CRISTINA QUINN: In 1977, Atari released what would become known as the Atari 2600. By 1980, millions of homes were introduced to the idea of playing games not at an arcade, but in your living room.
GAME SOUND – ATARI
CRISTINA QUINN: But Atari didn’t stay on top for long. In 1985, Nintendo released its “Entertainment System.” The package came with a controller, and a gun for playing Duck Hunt.
CRISTINA QUINN: Then in 1989 Nintendo leveled up gaming, when it released a HANDHELD console, the Game Boy.
For millions of people, being able to take your games with you was totally novel — and it changed the gaming industry — and family road trips — forever.
CRISTINA QUINN: In 2002, Microsoft introduced Xbox Live, allowing console players to play with other gamers throughout the world, something they still do today, of course.
LARRY HYRB: If I wake up at 3:00 in the morning because I can’t sleep. I can pop on my console and all of a sudden I’m playing with friends that may or may not be online or I’m going to discover new friends.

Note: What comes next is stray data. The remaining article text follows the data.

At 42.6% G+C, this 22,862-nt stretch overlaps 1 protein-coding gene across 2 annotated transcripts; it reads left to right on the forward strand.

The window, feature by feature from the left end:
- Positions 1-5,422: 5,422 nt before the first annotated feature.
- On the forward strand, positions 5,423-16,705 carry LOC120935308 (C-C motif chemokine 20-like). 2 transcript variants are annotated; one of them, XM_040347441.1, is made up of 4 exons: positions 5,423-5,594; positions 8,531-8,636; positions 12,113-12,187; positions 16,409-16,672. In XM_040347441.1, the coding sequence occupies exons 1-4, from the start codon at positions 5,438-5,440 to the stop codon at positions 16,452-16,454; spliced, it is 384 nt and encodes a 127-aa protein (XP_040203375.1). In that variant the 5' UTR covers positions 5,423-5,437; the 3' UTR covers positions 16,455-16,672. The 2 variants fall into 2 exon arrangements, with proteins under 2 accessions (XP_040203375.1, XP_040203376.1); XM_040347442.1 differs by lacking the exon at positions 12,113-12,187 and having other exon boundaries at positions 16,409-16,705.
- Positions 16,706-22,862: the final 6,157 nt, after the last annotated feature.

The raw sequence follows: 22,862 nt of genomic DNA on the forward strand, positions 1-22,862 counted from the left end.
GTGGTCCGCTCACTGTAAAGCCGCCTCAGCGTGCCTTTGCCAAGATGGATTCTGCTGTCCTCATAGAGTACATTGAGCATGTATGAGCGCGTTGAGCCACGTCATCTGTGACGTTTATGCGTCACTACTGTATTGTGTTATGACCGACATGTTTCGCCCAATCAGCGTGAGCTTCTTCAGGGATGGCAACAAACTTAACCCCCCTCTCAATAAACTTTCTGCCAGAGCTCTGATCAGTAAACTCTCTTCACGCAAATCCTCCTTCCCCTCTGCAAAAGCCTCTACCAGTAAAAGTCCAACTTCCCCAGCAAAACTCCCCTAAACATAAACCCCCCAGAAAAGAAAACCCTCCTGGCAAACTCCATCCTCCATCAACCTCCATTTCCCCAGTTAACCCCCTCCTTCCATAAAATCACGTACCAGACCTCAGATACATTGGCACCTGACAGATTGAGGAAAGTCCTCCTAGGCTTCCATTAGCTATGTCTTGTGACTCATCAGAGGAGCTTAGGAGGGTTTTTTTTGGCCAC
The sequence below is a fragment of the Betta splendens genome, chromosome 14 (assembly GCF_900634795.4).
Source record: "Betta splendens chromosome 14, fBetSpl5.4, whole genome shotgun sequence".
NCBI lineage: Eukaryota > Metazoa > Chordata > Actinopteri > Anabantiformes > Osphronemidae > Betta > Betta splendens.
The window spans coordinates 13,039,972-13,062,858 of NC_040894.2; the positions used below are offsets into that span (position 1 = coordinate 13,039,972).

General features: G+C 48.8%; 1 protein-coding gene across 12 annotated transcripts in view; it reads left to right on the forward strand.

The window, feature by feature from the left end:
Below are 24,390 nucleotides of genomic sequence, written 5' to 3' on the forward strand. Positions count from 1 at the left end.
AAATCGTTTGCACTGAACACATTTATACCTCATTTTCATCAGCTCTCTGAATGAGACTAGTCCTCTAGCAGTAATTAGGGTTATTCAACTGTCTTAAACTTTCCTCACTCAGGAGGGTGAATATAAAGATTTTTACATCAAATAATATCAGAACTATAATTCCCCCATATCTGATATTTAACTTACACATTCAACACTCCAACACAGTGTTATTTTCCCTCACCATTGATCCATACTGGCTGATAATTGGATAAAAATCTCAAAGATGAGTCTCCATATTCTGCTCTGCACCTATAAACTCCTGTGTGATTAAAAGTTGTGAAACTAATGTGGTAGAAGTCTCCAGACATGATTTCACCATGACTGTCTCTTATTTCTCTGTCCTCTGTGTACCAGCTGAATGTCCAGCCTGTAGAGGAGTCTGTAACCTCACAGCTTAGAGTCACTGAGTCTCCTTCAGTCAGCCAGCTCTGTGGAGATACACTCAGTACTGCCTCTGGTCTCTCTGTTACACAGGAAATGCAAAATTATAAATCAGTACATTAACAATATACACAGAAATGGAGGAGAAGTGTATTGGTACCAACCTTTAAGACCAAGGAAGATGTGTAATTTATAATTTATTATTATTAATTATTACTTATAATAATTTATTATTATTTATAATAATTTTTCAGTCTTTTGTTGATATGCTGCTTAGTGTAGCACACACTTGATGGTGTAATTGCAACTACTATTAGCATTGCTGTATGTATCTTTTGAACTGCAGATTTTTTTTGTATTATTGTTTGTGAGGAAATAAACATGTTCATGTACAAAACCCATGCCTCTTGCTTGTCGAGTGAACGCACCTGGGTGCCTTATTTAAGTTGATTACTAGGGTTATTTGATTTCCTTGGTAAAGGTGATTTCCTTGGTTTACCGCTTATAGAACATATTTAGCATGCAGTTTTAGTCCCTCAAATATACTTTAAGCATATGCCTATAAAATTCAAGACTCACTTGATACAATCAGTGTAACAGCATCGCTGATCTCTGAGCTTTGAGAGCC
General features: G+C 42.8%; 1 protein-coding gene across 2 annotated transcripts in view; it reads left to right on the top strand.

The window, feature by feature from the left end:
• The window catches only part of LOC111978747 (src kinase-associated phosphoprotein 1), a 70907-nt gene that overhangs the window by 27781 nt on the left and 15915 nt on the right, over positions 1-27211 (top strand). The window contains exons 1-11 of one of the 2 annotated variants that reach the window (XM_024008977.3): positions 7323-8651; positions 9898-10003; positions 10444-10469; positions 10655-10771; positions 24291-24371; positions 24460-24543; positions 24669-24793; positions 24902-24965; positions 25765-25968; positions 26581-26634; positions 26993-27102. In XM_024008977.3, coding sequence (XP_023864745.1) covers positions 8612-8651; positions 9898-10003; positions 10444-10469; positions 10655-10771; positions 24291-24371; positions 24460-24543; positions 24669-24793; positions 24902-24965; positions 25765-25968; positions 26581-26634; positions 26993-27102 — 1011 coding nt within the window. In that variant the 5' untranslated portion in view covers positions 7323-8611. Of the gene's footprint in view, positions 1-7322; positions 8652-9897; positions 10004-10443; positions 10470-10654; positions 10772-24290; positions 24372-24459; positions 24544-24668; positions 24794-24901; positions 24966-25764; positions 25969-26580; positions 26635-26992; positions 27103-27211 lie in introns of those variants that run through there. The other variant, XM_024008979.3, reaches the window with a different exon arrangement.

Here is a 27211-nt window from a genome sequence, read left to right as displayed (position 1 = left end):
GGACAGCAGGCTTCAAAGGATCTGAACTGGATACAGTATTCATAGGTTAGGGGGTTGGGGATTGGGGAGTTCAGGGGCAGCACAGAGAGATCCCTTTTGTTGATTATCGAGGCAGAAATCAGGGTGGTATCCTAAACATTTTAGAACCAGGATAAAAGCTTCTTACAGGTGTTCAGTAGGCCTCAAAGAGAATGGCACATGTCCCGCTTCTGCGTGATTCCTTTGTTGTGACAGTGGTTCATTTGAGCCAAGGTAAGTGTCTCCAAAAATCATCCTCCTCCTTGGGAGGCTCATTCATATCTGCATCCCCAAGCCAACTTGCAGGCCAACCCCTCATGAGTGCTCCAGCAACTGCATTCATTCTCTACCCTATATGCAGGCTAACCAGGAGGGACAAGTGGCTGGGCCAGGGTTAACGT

CRISTINA QUINN: This is Larry Hyrb — or Major Nelson — from Xbox again. He’s been at the company for 14 years, and for a million Twitter followers he’s the go-to-guy for all-things Xbox.
Here’s the thing about Xbox Live, a player in Philadelphia can connect with a player in the Philippines. There’s always someone to play with.
LARRY HYRB: So if you have a young one, or maybe the baby is taking a nap, you can still go online and within 30 seconds to be connected with friends around the world… you’re playing an interactive game.
CRISTINA QUINN: Games are just everywhere. They’re on your phone, they’re in the back of your airplane seat — you can get virtual reality gear at Gamestop!
And everything looks and sounds flawless.
MIA CONSALVO: They’re stunning, right? They’re amazing to look at.
Mia Consalvo is the Canada Research Chair in game studies and design at Concordia University.